Over the years, Jeff Ursino has successfully taken on a number of identities in his pursuit of fitness. He grew up playing a wide variety of team sports and was especially successful in track as a 400-meter runner. After high school, however, he had no thought of continuing to compete and just figured he was finished with that identity.
The lack of a regular approach to activities in his 20s and early 30s resulted in weight gain and impacted his self-esteem. Then Jeff’s older brother invited him on a mountain climb, and by Jeff’s 40th birthday, a new identity of mountain climber had evolved.
Weekend climbs provided the motivation to stay in shape during the week, which Jeff did. This energized Jeff with pride and a sense of accomplishment while modeling a positive lifestyle for his kids.
Jeff’s climbing goals grew more ambitious throughout his 40s as he attempted more and more challenging peaks. An admirable accomplishment was an expedition to a 16,000-foot peak in Indonesia. The rigorous, week-long high country trek just to make it to base camp took Jeff’s already great fitness to a new level. He returned from that trip with a recalibrated mental approach to his capabilities.
[Related: Hiking Guide for Adventurers Over Age 50]
Entering his 50s, Jeff was healthier and more fit than he had been in his 20s and 30s. He began to ask himself where to go from there. His answer came in the form of a challenge from another brother who had a marathon on his bucket list. Prior to this, Jeff had not competed in anything longer than a 5K, but as he was recovering from a divorce at the time, he was actively seeking out new challenges.
Jeff committed to training for the San Antonio Rock ‘n’ Roll Marathon in four short months to transform himself from fit hiker to marathon runner. In six months, he completed an 8K and 12K in addition to the marathon.
While training for events like this, Jeff sets his sights on goals more ambitious than just finishing; he typically finishes in the top quarter of his age group.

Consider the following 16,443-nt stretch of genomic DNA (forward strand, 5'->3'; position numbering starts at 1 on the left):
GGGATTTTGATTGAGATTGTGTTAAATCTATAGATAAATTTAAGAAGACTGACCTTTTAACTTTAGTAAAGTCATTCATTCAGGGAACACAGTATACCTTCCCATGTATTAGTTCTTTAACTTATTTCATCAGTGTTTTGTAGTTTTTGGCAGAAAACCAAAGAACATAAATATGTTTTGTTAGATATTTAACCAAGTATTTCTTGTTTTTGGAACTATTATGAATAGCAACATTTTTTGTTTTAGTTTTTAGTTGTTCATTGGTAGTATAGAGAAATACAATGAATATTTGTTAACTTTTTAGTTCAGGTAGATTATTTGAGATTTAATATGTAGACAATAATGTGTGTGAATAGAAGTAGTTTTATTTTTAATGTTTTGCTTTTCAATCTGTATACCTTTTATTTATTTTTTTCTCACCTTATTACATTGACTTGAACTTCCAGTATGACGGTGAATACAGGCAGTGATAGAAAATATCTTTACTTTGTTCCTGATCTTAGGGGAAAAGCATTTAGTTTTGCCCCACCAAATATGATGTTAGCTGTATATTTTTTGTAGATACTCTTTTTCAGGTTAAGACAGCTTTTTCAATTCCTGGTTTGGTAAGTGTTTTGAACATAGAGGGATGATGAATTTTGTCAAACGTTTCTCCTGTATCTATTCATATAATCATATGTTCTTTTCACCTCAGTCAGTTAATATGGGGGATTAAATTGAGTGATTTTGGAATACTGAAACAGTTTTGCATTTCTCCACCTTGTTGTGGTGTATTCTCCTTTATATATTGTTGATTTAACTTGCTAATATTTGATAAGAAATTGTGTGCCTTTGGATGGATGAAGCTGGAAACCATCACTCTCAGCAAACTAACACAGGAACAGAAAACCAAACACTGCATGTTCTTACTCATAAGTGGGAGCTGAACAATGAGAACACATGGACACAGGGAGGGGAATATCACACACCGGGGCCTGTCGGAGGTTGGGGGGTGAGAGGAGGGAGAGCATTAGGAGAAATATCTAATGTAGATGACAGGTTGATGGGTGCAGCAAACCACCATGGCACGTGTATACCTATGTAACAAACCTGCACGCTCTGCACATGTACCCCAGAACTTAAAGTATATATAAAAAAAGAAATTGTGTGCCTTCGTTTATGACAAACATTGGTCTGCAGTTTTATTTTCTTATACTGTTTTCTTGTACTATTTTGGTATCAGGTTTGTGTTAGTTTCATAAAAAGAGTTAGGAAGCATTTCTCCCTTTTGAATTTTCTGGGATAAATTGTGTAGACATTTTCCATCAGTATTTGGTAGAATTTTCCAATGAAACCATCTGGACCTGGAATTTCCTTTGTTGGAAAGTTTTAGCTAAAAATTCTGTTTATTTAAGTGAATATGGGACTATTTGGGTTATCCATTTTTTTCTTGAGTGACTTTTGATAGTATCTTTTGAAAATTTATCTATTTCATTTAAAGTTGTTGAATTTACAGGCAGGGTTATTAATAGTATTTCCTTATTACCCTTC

[Related: Tips for Runners Over Age 50]
As an educator, Jeff believes in educating himself about training, equipment, efficient form, and so on. The journey has been good and has introduced him to some really wonderful and helpful people.
“I know that even in my mid 50s, there are new horizons, and that the feeling of trying new things and all that comes along with that is still there for the taking.”
Hacks that work:
- Setting goals along the way
- Charting out a series of workouts
- Listening to motivational music while training
- Taking advice from more experienced participants
- Tracking running progress via a phone app
[Related: How to Strengthen Your Willpower and Motivation for Fitness After 50]
When asked about setbacks, Jeff mentions illnesses as well as a mix of acute and overuse injuries. His 25-year journey coaching high school track has helped him to recognize these injuries for what they are and to adjust his training accordingly.
This can sometimes be hard and requires patience and reminders that he will bounce back. Since turning 50, Jeff has realized that there is no offseason. He knows that fitness is easier to maintain than to regain, so he hits the gym regularly year-round to keep himself fit for the adventures and challenges that he loves.
Jeff sees himself as a “committed omnivore” and loves food! He does eat healthily, though, with little red meat, lots of veggies, fresh foods, and few sweets. It is all about portion control and keeping even the splurges at intelligent levels.
[Related: A Guide to Proper Nutrition After 50]
Moving forward, Jeff’s identity is that of an avid alpine climber who seeks to complete the remaining notable volcanoes in the Cascade Range that he has yet to summit. Jeff loves staying active and adventuring with his four athletic, young adult children, which has included a Mount Baker summit with his oldest son.
Jeff recognizes that some of his friends his age or younger have dealt with significant health problems related to weight and inactivity. Seeing families lose husbands and fathers at relatively young ages has motivated him to stay on his path. He is determined to make choices that will result in the identity of “that ridiculously old guy still chugging up a mountain or along a half-marathon course!”
I think that Jeff knows his identity well, don’t you? How do you see yourself in your fitness journey? How does that identity shape your choices?
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